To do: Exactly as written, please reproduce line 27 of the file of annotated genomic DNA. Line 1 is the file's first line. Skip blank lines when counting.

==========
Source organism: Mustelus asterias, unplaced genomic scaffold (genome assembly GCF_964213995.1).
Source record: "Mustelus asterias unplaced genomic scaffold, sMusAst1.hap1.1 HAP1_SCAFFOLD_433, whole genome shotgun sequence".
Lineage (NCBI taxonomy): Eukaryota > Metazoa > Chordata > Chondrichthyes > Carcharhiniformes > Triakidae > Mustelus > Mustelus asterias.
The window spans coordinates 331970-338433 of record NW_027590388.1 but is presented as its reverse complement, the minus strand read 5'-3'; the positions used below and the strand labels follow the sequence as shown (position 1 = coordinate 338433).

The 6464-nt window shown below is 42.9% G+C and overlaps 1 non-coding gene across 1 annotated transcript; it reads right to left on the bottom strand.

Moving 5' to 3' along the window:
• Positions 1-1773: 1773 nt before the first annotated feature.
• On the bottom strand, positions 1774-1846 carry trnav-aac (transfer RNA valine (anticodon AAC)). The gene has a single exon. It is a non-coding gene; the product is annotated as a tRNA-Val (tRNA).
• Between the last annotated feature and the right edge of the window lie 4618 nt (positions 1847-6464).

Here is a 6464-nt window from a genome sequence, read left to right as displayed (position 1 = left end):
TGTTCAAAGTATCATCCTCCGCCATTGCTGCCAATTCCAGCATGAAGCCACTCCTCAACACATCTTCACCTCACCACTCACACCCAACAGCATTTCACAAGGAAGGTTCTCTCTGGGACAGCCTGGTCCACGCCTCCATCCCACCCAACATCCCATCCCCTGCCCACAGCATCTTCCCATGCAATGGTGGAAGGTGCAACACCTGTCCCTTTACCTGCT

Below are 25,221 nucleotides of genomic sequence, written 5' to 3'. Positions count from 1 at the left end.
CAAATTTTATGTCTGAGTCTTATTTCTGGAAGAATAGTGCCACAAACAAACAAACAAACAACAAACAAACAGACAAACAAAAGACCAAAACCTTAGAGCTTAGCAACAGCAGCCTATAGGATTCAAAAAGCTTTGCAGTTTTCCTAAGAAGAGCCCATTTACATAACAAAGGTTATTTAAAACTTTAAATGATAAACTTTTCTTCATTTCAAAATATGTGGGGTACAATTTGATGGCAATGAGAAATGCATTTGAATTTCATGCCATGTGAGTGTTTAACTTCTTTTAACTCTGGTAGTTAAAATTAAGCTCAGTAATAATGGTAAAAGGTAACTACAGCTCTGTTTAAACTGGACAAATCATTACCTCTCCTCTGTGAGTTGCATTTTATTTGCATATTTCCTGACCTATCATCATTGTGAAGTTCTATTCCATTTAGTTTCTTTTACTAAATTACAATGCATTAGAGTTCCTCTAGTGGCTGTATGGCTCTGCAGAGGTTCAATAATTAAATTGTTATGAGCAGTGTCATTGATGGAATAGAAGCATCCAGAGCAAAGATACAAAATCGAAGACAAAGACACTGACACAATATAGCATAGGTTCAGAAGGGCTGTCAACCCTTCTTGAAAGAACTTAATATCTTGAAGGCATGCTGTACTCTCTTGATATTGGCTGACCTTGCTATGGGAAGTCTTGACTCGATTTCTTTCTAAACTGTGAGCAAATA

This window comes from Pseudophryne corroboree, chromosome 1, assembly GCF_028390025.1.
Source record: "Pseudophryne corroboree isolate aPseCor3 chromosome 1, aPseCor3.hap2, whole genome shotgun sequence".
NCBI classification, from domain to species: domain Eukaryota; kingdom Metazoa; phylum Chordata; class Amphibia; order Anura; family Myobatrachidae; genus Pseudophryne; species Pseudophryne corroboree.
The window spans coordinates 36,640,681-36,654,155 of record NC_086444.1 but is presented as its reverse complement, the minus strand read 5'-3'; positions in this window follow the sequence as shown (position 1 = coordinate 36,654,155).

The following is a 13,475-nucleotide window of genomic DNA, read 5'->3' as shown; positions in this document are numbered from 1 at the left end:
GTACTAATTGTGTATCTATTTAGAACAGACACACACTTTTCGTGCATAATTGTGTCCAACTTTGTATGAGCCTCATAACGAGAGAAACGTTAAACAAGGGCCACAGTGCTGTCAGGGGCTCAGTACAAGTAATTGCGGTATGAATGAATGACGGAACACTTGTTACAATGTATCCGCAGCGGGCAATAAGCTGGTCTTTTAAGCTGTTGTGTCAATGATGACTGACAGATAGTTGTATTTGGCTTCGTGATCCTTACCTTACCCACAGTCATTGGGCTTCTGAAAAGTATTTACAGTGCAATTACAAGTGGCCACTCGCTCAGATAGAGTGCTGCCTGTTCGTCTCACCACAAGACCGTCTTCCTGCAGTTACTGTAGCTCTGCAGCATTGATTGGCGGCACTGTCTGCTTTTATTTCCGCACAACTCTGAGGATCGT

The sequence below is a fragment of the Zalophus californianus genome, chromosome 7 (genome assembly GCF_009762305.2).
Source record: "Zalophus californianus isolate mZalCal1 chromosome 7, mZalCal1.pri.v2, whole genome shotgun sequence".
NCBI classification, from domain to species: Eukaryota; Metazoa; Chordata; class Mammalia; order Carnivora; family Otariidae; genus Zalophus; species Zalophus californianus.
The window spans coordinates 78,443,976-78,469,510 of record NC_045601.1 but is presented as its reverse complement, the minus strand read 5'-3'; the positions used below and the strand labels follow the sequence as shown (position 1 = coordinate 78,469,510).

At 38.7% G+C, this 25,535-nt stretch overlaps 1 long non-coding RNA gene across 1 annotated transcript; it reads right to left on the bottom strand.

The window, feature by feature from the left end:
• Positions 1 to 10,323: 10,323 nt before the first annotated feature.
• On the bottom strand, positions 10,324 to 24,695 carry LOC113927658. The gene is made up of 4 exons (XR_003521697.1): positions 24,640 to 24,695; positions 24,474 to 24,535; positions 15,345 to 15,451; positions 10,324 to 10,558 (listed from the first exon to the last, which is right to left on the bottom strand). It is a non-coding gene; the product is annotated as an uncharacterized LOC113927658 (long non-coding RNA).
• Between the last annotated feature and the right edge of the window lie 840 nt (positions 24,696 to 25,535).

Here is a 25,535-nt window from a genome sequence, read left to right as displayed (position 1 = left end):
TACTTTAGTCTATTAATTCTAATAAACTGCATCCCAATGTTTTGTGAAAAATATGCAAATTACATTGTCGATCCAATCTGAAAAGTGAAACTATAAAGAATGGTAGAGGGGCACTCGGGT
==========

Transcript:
• On the bottom strand, positions 10,324 to 24,695 carry LOC113927658. The gene is made up of 4 exons (XR_003521697.1): positions 24,640 to 24,695; positions 24,474 to 24,535; positions 15,345 to 15,451; positions 10,324 to 10,558 (listed from the first exon to the last, which is right to left on the bottom strand). It is a non-coding gene; the product is annotated as an uncharacterized LOC113927658 (long non-coding RNA).